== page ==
Laying on a game for an experienced wargaming visitor requires a bit of unaccustomed thought, I discovered. Most of the games I play these days are solo, and the social games I play with friends are usually because I bully them into taking part, so there is not a lot of pressure to make the game balanced or anything. Normally, here, no-one gives a toss who wins, so my approach to scenarios is relaxed to the point of being horizontal. I’m not suggesting for a moment that Iain is likely to be at all precious about the occasion, but I would be very sorry to waste his time – especially considering the travel involved – and he has no previous experience of Commands & Colors, so it would be doubly embarrassing to turn him off completely.
For the first time I can remember, I spent a while looking through the published scenarios – an area on which have always thought that regular CCN players are excessively fixated – to find something suitable. I was also using my widened table, so I came up with a game which was a stretched (17 hexes x 9) adaptation of GMT’s San Marcial scenario from the Spanish Expansion set. To cope with the larger armies and the bigger field, I also adopted a Battlelore tweak for the use of Command Cards (which seemed a good idea, but added to the risk of screwing up the game through unfamiliarity). I’ll set out this tweak, which was the main reason for this post, below, along with some further ruminations on CCN.
The game went well enough. I gave Iain command of the attacking French army, on the grounds that the Spanish have only one strategy – stay put on the hills, hold your fire and roll good dice when the French arrive. In the real battle of San Marcial, Soult failed to dislodge the Spaniards and gave up. Iain’s experience was similar, but my initial reasoning was that at least he would have something to do if he was attacking. No doubt we’ll discuss it further when he gets home from his holiday; he found CCN interesting, not least because it has a character of its own, and he picked it up very quickly despite my stammering explanations, but it will certainly not replace Black Powder as his game of choice.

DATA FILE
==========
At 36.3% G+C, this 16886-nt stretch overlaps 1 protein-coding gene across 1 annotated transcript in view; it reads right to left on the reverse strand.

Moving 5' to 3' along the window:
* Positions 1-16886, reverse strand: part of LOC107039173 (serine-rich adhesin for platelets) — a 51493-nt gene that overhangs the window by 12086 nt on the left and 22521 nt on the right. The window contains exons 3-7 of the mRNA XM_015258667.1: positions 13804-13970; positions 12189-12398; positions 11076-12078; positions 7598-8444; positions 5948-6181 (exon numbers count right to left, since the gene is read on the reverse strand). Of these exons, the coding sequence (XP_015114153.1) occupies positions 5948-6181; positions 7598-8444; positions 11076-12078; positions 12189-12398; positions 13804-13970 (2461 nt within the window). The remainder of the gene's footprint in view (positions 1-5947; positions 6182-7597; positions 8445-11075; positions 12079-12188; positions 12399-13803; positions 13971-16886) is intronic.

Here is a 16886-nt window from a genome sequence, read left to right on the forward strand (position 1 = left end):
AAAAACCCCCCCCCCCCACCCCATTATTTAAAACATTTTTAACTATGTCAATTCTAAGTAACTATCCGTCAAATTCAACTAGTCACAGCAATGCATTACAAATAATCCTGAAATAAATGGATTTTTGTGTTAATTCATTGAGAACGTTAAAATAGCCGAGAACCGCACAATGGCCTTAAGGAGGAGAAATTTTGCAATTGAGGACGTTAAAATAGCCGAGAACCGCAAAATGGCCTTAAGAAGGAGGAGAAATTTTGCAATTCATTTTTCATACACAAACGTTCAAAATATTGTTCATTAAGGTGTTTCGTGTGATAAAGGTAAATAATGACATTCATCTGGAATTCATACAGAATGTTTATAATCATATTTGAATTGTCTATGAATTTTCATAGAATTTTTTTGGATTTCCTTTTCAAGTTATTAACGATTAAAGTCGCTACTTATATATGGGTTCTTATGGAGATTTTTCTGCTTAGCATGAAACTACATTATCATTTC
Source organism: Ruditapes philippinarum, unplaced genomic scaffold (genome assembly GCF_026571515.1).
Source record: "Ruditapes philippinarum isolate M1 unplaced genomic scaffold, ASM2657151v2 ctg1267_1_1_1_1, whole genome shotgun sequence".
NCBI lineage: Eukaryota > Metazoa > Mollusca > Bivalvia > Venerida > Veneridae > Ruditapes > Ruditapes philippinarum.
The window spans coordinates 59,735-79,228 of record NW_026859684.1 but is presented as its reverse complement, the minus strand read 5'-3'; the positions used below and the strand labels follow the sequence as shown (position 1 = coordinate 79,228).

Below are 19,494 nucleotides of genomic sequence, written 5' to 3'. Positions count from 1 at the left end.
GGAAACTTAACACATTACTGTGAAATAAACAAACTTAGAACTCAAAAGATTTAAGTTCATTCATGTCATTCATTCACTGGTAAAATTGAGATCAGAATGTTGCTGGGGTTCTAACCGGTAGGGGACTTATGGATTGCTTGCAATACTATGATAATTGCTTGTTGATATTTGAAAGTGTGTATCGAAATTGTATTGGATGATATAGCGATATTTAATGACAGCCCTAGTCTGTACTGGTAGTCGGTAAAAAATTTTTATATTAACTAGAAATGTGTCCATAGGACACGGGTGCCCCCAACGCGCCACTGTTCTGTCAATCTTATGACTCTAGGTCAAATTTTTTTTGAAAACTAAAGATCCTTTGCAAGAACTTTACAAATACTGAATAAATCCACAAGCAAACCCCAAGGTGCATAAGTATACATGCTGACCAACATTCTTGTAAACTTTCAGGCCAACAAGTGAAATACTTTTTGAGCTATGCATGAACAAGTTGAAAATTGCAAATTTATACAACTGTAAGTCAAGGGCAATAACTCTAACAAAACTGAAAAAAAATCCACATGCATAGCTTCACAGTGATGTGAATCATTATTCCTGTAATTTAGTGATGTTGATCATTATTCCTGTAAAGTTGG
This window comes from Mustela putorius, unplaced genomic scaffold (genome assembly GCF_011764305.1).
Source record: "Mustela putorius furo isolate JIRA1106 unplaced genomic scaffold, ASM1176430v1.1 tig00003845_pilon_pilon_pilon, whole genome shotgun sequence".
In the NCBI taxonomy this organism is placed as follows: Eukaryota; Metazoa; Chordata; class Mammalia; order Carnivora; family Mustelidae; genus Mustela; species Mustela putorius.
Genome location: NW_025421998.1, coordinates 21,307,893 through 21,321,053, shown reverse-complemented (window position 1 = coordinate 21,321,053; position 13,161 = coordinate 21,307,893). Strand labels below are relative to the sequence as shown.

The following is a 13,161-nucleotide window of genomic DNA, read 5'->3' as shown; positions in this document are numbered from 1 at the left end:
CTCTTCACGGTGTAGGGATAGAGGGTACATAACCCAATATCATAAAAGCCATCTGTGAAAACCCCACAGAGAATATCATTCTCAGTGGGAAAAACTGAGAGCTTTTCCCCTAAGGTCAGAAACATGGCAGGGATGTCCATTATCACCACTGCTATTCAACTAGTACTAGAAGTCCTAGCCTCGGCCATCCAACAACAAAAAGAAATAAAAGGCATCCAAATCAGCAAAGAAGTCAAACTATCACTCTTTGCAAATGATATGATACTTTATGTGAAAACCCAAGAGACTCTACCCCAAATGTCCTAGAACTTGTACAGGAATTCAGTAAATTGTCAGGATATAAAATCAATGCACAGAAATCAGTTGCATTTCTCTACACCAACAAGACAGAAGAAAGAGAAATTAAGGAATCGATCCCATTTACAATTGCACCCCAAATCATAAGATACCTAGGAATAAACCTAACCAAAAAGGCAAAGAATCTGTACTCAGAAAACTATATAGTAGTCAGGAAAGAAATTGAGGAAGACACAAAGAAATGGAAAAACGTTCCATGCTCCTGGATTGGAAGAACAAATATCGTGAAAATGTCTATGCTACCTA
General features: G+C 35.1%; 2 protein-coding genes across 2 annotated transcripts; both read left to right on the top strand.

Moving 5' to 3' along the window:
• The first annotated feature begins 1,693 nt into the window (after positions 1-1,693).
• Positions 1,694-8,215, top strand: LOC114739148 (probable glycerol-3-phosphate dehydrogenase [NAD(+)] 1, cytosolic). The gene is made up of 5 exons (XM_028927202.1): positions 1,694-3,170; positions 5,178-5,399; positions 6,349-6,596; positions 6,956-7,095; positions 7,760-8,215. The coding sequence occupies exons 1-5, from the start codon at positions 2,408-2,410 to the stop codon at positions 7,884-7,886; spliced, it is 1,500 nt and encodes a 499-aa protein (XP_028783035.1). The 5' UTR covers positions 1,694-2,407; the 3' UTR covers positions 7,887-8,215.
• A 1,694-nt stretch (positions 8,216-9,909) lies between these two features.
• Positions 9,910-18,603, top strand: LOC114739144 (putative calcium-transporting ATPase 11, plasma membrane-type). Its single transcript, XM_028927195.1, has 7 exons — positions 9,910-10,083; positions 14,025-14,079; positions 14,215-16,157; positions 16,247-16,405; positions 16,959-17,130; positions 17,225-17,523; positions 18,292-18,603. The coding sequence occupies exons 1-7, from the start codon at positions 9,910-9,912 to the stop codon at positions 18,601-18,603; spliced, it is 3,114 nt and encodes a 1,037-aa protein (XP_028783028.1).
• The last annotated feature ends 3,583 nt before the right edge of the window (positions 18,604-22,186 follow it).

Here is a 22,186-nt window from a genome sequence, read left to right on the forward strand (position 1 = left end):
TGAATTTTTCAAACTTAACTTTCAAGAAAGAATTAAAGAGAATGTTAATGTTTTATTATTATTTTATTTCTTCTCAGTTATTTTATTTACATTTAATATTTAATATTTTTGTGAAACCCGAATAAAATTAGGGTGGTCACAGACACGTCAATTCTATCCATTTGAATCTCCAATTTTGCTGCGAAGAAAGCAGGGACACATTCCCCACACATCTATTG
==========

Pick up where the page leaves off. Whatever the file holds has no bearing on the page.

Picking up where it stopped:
There will be more about the actual game when the photos become available. Here is the Battlelore tweak for the big game, as promised. One of the characteristics of Commands & Colors style games is that the Command Cards restrict each turn to a small number of units, and for a big army on a big field that can be too piecemeal an approach.
The Battlelore tweak allows you to use more than one card per turn and, unlike the full Memoir 44 Overlord or Epic-sized CCA games, it allows you to work with a standard pack of Command Cards, with a very small amount of amendment (which is especially attractive if, like mine, your brain is full and easily confused).
Battlelore Epic rules applied to C&C Napoleonics
This works with an enlarged C&CN map (e.g. Battlelore Epic standard is 17 x 13) and with a single standard Command Card deck.
The Command Cards are of two types: Section cards (which refer to the left, centre and right of the battlefield, and carry an icon showing arrows) and Tactic cards (which do not).